Using Literature in the Middle School Curriculum

What the critics say:

" ... accessible ... a lot of solid information ... extremely helpful to interdisciplinary teachers or teacher teams because the focus books are cross-referenced for disciplines such as science, history, art, music, physical education, and mathematics ... valuable reference tool for grades six through eight." Rest of review.
-- VOYA October, 1999.

"This is a thoughtful, quality publication that has multiple uses for libraries and classrooms." Rest of review. -- Knowledge Quest November/December 1999.

"I have been looking through your book, Using Literature in the Middle School Classroom, and I cannot tell you how impressive and how helpful this resource is. I teach 6-8th grade Language Arts for gifted students. The layout in themes and focus books is perfect since I have to create my own curriculum. I spend so much time looking for books for differentiated instruction I often feel overwhelmed. As I begin to write a curriculum for this course, I will use the as a basis for designing units. I am sharing this information with my department and encouraging them to purchase a copy for each teacher.. Thank you for spending so much time and effort on this.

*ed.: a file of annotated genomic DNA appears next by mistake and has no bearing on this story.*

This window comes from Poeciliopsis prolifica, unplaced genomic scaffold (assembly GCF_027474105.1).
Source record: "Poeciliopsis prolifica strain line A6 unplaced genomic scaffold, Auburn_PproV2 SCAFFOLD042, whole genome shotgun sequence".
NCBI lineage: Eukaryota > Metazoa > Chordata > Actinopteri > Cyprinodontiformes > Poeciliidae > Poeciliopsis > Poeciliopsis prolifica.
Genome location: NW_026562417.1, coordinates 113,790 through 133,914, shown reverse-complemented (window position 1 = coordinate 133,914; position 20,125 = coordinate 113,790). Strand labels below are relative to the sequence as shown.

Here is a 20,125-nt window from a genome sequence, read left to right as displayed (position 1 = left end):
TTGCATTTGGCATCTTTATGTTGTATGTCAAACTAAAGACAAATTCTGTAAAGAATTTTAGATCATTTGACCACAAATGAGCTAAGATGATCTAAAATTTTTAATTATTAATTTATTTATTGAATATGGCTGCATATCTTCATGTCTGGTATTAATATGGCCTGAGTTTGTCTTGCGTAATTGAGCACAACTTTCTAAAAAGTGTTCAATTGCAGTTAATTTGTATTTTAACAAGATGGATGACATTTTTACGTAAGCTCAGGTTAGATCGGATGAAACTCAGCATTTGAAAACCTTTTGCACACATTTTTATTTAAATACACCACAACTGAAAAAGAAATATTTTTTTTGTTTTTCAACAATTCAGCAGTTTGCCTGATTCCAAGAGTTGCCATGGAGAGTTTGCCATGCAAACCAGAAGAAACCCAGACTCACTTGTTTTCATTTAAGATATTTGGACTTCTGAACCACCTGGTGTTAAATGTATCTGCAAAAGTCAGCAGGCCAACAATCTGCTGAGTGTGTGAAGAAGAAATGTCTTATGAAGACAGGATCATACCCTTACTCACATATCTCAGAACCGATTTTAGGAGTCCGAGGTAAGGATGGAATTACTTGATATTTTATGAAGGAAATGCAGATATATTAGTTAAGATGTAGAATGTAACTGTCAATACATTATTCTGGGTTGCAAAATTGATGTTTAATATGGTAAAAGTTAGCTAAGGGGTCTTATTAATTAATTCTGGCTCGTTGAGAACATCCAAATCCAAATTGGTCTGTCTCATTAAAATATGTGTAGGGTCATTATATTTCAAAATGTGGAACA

Kathy Preston, Jones Middle School

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by Carol Hurst and Rebecca Otis (Linworth, 1999. ISBN 0938865730. Order Info. 231 pg, $36.95.) is a book my daughter Rebecca and I have been working on for five years. It's an attempt to wed theory and practice in the use of trade books as curriculum mainstays with kids from fifth grade through ninth. Because trade books at this level tend to be longer and more intricate than those written for a younger audience, teachers seldom have time to weed through the junk to find the treasures. They rely instead on a few stalwart titles and argue over who gets to use them at which grade levels. Hundreds of other sometimes better titles go unnoticed because no one's got time to find and read them. Using Literature in the Middle School Curriculum helps you find the treasures and suggests ways to use them against the backdrop of good teaching techniques and strategies.

The first part of the book details some of those techniques and suggests ways to implement them. Part Two takes eighteen themes from across the curriculum and gives books, summaries and suggested activities for bringing literature into those areas. Part Two helps you figure out ways to use cross-discipline approaches to learning. In Part Three we cite specific passages within trade books which are examples of symbolism, flashbacks, foreshadowing and other author techniques. Part Four consists of in-depth explorations of twenty-nine focus books. These trade books are so strong and so well-written that they are candidates for the purchase of multiple copies in the classroom or maybe even class-wide reading. We summarize the focus books, analyze them a bit, give some suggestions for discussion and activities to take it deeper and end with a list of related fiction and nonfiction to support each title.

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Related Areas of Carol Hurst's Children's Literature Site